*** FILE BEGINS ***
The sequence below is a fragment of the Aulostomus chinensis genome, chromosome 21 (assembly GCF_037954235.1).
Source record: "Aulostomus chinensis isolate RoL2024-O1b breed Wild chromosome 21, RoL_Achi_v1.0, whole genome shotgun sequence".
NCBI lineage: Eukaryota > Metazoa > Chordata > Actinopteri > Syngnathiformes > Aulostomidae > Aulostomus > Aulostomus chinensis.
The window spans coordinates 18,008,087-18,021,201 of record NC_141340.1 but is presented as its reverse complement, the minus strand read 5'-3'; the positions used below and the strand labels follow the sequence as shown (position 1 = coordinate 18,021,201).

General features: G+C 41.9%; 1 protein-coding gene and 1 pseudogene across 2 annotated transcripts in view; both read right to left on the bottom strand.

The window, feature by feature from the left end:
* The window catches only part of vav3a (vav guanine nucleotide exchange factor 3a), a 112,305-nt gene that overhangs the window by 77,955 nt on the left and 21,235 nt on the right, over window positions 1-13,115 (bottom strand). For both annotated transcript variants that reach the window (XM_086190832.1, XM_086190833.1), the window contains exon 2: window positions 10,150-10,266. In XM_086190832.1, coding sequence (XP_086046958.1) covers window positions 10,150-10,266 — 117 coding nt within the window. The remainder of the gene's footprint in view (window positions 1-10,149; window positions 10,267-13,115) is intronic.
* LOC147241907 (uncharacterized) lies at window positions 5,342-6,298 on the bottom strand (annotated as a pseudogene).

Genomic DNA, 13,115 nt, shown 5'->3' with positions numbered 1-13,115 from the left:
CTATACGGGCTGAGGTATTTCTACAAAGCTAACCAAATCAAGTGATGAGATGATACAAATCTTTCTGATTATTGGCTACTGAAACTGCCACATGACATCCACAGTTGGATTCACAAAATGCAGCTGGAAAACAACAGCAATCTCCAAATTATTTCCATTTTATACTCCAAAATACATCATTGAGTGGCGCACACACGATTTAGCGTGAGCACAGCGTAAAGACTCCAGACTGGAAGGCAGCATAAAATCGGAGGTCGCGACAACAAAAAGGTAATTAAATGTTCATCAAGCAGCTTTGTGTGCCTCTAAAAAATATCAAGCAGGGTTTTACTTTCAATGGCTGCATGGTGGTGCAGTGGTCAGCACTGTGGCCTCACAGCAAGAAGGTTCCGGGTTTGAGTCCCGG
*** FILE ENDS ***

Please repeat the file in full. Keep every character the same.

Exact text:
The sequence below is a fragment of the Aulostomus chinensis genome, chromosome 21 (assembly GCF_037954235.1).
Source record: "Aulostomus chinensis isolate RoL2024-O1b breed Wild chromosome 21, RoL_Achi_v1.0, whole genome shotgun sequence".
NCBI lineage: Eukaryota > Metazoa > Chordata > Actinopteri > Syngnathiformes > Aulostomidae > Aulostomus > Aulostomus chinensis.
The window spans coordinates 18,008,087-18,021,201 of record NC_141340.1 but is presented as its reverse complement, the minus strand read 5'-3'; the positions used below and the strand labels follow the sequence as shown (position 1 = coordinate 18,021,201).

General features: G+C 41.9%; 1 protein-coding gene and 1 pseudogene across 2 annotated transcripts in view; both read right to left on the bottom strand.

The window, feature by feature from the left end:
* The window catches only part of vav3a (vav guanine nucleotide exchange factor 3a), a 112,305-nt gene that overhangs the window by 77,955 nt on the left and 21,235 nt on the right, over window positions 1-13,115 (bottom strand). For both annotated transcript variants that reach the window (XM_086190832.1, XM_086190833.1), the window contains exon 2: window positions 10,150-10,266. In XM_086190832.1, coding sequence (XP_086046958.1) covers window positions 10,150-10,266 — 117 coding nt within the window. The remainder of the gene's footprint in view (window positions 1-10,149; window positions 10,267-13,115) is intronic.
* LOC147241907 (uncharacterized) lies at window positions 5,342-6,298 on the bottom strand (annotated as a pseudogene).

Genomic DNA, 13,115 nt, shown 5'->3' with positions numbered 1-13,115 from the left:
CTATACGGGCTGAGGTATTTCTACAAAGCTAACCAAATCAAGTGATGAGATGATACAAATCTTTCTGATTATTGGCTACTGAAACTGCCACATGACATCCACAGTTGGATTCACAAAATGCAGCTGGAAAACAACAGCAATCTCCAAATTATTTCCATTTTATACTCCAAAATACATCATTGAGTGGCGCACACACGATTTAGCGTGAGCACAGCGTAAAGACTCCAGACTGGAAGGCAGCATAAAATCGGAGGTCGCGACAACAAAAAGGTAATTAAATGTTCATCAAGCAGCTTTGTGTGCCTCTAAAAAATATCAAGCAGGGTTTTACTTTCAATGGCTGCATGGTGGTGCAGTGGTCAGCACTGTGGCCTCACAGCAAGAAGGTTCCGGGTTTGAGTCCCGG